‘..and did you know that 9 out of 10 businesses fail?’ This statement is published as fact in countless websites. You may have even heard speakers source it as the truth. Sometimes the quote may even add a time frame such as ‘9 out of 10 businesses fail in the first 2 years’. Other variations include ‘8 out of 10 fail in the first 3 years’. Whatever the numbers, they always shine a bright light on the risk small business owner’s face.
It’s scary. When I first heard it I bit my bottom lip.
Rest assured, the statistics are only a myth. They have no reliable source. In fact they have no source at all. Three separate research groups investigated the claims and found them to be a gross exaggeration of fact. These academic groups found the true small business failure rate to be much lower. Consider their findings below:
* Headd, B. Redefining Business Success: Distinguishing Between Closure and Failure, 2002
# Shane, S. Startup Failure Rates – The Real Numbers, 2008
< Phillips & Kirchhoff. Small Business: Critical Perspectives 1989
As shown above, the results of all three studies have a strong correlation. The studies agreed that at the 4 year mark, 50% of small businesses were still open and trading. By year six, the success rate had fallen to 40%.
Every Small Business That Closes is a Failure
Not quite. While further examining the numbers, it became evident that a closed business did not necessarily mean a failed small business. The pie chart below puts this into perspective.
It shows that at the 4 year mark:
- 50% of small businesses are still open
- 33% of small businesses have closed due to performance
- 17% of small businesses have closed for non-performance reasons
Therefore, counting all closed small businesses as unsuccessful is incorrect. A total of 17% of businesses were found to have closed for non performance reasons such as choice, retirement or being bought. These businesses ventures should not be classed as failures.
What is the True Small Business Failure Rate?
Taking the three studies into consideration, the business failure rate is closer to 33% within the first 4 years. This is a far cry from the purported 90% within the first 2 years. Researcher Brian Headd put it best with his comment:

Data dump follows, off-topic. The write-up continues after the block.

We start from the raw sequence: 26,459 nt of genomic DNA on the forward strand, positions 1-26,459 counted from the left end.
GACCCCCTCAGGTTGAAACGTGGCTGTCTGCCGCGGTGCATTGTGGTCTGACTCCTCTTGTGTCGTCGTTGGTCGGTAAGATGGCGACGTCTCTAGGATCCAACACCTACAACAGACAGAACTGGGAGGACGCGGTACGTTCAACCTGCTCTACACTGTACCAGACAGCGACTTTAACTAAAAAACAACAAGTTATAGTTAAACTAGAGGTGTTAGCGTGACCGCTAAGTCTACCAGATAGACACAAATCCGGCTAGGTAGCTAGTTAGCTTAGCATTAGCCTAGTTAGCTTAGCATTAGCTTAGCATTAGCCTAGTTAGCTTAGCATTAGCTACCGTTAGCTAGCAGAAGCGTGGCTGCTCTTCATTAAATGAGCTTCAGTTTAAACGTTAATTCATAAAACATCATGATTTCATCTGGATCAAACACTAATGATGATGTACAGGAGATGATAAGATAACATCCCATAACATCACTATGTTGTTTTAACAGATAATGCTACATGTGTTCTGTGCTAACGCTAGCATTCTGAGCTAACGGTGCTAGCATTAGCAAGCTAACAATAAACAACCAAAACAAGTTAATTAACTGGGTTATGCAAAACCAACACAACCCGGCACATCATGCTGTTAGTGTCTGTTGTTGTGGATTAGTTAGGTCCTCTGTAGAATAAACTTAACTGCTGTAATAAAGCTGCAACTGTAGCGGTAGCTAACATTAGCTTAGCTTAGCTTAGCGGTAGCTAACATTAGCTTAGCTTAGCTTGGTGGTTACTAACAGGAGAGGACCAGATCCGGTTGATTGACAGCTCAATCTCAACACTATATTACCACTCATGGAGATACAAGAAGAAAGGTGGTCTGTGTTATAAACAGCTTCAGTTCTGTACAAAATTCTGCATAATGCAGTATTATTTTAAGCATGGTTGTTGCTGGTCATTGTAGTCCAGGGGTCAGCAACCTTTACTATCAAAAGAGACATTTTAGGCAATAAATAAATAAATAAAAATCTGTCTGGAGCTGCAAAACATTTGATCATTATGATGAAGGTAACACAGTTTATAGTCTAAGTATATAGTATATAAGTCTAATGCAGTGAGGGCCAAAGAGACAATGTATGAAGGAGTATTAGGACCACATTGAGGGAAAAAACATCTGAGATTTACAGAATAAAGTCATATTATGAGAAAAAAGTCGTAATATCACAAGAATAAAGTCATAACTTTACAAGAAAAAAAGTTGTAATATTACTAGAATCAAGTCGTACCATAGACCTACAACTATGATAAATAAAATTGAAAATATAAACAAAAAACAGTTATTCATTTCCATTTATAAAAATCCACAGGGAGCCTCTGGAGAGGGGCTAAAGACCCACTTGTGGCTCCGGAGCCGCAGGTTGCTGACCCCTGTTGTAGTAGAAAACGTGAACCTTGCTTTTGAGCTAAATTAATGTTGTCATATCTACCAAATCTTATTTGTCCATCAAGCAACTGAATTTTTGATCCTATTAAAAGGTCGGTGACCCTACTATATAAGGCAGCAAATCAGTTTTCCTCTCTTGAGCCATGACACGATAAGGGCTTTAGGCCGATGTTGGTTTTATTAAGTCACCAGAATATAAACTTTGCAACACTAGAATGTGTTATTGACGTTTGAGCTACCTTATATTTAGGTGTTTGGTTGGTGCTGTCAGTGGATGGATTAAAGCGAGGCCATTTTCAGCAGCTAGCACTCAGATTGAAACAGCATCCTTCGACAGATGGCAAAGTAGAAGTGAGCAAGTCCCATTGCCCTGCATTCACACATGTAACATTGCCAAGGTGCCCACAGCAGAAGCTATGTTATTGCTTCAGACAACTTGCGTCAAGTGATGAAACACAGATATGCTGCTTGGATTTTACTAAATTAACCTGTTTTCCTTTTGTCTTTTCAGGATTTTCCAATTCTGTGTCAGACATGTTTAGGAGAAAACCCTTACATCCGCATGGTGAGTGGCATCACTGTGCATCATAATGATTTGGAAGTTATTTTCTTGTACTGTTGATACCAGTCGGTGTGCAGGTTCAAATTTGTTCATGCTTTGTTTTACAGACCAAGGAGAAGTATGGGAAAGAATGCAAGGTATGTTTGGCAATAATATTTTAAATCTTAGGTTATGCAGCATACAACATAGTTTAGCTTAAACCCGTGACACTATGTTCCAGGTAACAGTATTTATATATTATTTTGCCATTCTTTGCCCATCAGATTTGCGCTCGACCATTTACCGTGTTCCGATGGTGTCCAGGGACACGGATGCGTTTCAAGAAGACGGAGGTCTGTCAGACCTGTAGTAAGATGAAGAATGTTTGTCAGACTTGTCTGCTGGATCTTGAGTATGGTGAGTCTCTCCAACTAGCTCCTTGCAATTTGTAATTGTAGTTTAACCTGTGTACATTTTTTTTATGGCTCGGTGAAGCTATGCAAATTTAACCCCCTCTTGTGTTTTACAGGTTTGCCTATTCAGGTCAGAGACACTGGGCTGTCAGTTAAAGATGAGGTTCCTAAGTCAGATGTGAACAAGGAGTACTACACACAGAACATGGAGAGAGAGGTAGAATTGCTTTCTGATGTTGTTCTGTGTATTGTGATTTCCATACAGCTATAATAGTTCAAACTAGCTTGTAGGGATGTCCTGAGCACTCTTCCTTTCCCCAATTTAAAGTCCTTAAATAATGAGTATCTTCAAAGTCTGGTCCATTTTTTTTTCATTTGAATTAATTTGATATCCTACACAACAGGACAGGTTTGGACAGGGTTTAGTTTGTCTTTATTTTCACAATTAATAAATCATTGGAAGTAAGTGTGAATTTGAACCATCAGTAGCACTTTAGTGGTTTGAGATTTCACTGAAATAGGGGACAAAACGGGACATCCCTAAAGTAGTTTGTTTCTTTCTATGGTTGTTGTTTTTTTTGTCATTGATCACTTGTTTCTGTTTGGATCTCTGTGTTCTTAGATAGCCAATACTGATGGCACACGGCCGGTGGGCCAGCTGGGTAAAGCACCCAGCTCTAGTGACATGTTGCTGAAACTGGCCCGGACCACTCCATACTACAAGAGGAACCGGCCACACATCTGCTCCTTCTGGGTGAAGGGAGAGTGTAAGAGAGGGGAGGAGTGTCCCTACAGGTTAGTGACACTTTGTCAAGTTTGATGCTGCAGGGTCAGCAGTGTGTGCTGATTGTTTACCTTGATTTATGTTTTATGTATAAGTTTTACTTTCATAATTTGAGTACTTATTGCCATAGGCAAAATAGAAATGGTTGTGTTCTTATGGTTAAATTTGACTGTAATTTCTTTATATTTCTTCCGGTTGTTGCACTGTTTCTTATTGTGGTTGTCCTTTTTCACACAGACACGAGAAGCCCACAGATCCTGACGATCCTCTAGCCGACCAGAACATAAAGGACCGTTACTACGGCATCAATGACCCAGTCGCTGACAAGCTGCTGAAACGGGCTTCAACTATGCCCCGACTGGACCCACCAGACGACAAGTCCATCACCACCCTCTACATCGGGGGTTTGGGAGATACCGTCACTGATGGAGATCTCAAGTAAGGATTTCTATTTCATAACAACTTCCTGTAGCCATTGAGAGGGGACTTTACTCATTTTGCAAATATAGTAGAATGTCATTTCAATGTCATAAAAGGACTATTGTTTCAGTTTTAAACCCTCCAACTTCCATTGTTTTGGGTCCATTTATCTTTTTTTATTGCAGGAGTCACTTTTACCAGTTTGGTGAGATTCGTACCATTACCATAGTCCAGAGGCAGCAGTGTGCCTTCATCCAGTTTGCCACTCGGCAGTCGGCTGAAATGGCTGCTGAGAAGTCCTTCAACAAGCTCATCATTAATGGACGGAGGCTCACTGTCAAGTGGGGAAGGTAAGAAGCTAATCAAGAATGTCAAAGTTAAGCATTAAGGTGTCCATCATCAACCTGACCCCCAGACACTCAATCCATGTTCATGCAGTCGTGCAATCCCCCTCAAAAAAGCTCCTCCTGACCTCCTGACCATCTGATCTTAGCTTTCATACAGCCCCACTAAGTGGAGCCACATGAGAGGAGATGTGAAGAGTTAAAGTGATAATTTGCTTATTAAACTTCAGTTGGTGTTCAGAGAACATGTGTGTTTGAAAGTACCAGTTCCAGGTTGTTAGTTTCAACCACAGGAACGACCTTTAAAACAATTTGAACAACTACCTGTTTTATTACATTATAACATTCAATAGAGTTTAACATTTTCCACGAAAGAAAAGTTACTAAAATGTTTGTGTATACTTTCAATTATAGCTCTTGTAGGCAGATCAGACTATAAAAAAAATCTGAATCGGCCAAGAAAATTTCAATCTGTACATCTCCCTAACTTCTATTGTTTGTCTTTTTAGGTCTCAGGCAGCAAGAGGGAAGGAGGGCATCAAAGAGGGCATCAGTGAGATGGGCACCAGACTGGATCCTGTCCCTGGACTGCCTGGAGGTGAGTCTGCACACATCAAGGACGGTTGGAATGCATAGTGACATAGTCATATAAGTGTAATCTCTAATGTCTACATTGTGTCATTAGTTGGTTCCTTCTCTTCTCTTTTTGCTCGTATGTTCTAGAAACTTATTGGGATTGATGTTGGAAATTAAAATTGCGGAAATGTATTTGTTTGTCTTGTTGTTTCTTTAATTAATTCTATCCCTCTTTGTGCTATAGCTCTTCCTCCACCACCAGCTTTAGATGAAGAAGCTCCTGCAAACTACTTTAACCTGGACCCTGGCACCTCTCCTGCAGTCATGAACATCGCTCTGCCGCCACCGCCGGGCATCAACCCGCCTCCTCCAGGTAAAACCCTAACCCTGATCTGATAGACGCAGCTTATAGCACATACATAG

“These results suggest that potential entrepreneurs, particularly those planning very small ventures, have less to fear than is commonly believed.”
So get out there and go for it! Super charge your small business.
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Those stats do seem to change at every seminar I go to… Thanks for the atypical, not all doom and gloom, message about small business failure. Hey, “Small Business Success Rate” – how’s that for a discussion topic?
I like your work, David. It is clear that some “small” business become much smaller than they planned, while a good healthy attitude can be a life saver.
.-= Sean Rasmussen´s last blog ..A Fistful Of Dollars =-.
Interesting read David – for too long we’ve heard the small business failure rate line. As Lina put it, it’d be nice to hear some positive information regarding small businesses. It makes you wonder who’s behind these statistics – multinationals perhaps, scared of competition from the little man?
My current blog is my third business. I read all those stats about failure rate when I started my first business. Yes, we did the hard yards and I think most people go into business and end up “in” it rather than working “on” it. Having said that, working ON the business rather than IN it is a hard thing if you do not have the right staff for delegation.
As Colin says…you do have to wonder who produces the 90% failure rate stats.
Thanks for providing a more realistic view. I enjoyed the read.
.-= Eileen´s last blog ..Food colors =-.
Thanks Lina, Sean, Colin & Eileen. Yes, those often quoted statistics have no basis in fact, which is very reassuring. I tend to believe that the people quoting these statistics do so to create a bit of a tense environment, so you’re more inclined to to listen to their advice.
Good article David. The tech industry would be in very serious trouble if 9 out of 10 start ups were failures! I think if you’re afraid to fail you shouldn’t even start a high-risk venture like a small business.
I particularly agree with your statement that not every business that closes is a failure. When I closed my first small business after only two years, we had broken even and were in fact turning a small profit. But we were taken over by Real World events – one partner moved overseas, and another had to stop work for medical reasons. We made a smart choice to cash in when we were all happy with what we’d achieved.